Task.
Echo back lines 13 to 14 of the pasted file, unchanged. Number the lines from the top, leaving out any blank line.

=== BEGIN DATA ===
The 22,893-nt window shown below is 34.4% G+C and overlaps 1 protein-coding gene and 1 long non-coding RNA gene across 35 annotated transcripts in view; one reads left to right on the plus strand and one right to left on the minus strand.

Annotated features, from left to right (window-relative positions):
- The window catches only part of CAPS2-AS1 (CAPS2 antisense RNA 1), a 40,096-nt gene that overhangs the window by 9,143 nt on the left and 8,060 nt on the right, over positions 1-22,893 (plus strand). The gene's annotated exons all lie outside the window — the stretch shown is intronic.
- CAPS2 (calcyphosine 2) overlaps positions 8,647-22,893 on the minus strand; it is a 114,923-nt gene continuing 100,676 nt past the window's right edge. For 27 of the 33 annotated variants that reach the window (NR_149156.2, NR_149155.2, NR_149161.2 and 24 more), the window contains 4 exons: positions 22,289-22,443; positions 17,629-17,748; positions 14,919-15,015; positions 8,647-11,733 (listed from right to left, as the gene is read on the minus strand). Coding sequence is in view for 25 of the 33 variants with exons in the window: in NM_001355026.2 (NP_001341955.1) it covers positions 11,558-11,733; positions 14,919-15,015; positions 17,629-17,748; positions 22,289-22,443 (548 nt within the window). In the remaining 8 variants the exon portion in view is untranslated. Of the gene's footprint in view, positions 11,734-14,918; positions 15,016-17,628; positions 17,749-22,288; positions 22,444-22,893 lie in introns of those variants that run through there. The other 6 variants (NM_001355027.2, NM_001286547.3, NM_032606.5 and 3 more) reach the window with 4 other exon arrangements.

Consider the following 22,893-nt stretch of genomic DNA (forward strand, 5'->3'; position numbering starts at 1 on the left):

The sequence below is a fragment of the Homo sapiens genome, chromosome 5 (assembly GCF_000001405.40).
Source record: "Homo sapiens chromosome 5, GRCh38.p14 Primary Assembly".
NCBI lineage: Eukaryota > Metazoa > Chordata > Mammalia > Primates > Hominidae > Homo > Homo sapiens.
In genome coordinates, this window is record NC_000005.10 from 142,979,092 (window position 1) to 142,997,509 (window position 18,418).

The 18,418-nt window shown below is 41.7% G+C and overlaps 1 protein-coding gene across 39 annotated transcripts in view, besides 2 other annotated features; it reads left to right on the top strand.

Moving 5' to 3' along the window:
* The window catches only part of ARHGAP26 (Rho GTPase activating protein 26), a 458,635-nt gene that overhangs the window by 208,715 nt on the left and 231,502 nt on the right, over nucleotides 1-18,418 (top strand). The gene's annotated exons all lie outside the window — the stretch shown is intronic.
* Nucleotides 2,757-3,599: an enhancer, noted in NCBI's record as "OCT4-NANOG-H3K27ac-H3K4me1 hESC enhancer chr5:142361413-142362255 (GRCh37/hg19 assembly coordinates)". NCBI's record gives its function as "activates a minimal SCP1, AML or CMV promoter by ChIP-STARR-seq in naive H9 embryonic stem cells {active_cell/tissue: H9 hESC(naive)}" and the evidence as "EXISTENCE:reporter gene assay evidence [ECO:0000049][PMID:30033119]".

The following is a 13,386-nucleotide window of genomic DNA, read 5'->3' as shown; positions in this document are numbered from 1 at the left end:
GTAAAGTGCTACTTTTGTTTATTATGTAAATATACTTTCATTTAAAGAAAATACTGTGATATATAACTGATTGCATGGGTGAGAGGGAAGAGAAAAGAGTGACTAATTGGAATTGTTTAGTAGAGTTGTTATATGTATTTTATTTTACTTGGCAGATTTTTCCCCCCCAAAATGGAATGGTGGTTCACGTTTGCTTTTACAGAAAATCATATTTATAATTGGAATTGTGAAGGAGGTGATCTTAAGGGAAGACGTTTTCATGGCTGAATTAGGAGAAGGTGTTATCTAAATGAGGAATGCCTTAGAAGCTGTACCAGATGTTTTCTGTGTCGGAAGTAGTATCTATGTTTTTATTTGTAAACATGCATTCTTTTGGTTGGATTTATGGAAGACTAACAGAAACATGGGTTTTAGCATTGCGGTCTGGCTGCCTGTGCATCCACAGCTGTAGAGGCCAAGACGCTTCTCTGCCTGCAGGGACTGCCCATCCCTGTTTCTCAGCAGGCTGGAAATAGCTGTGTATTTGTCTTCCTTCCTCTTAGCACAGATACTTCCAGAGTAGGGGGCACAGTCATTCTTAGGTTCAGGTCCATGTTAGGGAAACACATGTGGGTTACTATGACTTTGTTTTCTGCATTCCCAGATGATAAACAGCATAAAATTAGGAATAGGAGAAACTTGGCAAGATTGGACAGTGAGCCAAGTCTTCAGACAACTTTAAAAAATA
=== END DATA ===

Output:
* Nucleotides 2,757-3,599: an enhancer, noted in NCBI's record as "OCT4-NANOG-H3K27ac-H3K4me1 hESC enhancer chr5:142361413-142362255 (GRCh37/hg19 assembly coordinates)". NCBI's record gives its function as "activates a minimal SCP1, AML or CMV promoter by ChIP-STARR-seq in naive H9 embryonic stem cells {active_cell/tissue: H9 hESC(naive)}" and the evidence as "EXISTENCE:reporter gene assay evidence [ECO:0000049][PMID:30033119]".

The following is a 13,386-nucleotide window of genomic DNA, read 5'->3' as shown; positions in this document are numbered from 1 at the left end: